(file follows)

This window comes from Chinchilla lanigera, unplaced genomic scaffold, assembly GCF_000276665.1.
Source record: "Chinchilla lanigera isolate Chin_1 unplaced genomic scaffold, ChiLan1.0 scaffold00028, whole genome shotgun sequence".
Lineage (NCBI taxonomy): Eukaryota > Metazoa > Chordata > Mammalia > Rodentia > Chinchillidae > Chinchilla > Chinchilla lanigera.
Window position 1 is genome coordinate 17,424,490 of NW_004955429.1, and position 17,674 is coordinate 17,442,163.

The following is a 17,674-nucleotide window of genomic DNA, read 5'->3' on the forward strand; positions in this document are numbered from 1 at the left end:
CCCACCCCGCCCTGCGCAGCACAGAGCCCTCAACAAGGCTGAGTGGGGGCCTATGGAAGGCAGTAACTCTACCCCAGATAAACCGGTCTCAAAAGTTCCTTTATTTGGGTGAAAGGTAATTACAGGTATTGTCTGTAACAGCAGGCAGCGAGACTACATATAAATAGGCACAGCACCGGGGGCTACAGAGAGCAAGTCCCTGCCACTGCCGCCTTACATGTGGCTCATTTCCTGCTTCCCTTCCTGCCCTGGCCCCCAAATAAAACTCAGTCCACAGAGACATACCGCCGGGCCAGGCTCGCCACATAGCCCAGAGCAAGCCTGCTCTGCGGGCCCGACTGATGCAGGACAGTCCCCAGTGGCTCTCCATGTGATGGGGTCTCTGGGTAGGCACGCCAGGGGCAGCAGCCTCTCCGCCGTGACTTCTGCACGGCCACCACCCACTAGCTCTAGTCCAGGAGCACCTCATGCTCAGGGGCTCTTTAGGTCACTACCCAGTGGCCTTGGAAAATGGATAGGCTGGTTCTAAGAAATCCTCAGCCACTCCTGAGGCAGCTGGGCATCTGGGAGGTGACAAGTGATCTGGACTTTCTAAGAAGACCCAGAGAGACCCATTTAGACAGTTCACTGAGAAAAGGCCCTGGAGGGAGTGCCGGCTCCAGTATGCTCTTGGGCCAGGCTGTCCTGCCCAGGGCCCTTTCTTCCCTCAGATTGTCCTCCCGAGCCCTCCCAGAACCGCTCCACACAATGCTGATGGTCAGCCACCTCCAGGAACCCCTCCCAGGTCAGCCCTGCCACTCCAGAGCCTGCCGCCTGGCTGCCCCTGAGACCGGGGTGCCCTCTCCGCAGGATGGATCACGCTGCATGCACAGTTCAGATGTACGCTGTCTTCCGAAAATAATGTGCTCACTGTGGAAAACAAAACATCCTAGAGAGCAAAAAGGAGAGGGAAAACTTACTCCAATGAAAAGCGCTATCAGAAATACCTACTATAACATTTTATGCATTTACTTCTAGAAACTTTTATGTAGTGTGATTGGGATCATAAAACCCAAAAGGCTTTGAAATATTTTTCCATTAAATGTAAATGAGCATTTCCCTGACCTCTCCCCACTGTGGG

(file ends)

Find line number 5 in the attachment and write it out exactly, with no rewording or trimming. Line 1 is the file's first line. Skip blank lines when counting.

The following is a 17,674-nucleotide window of genomic DNA, read 5'->3' on the forward strand; positions in this document are numbered from 1 at the left end: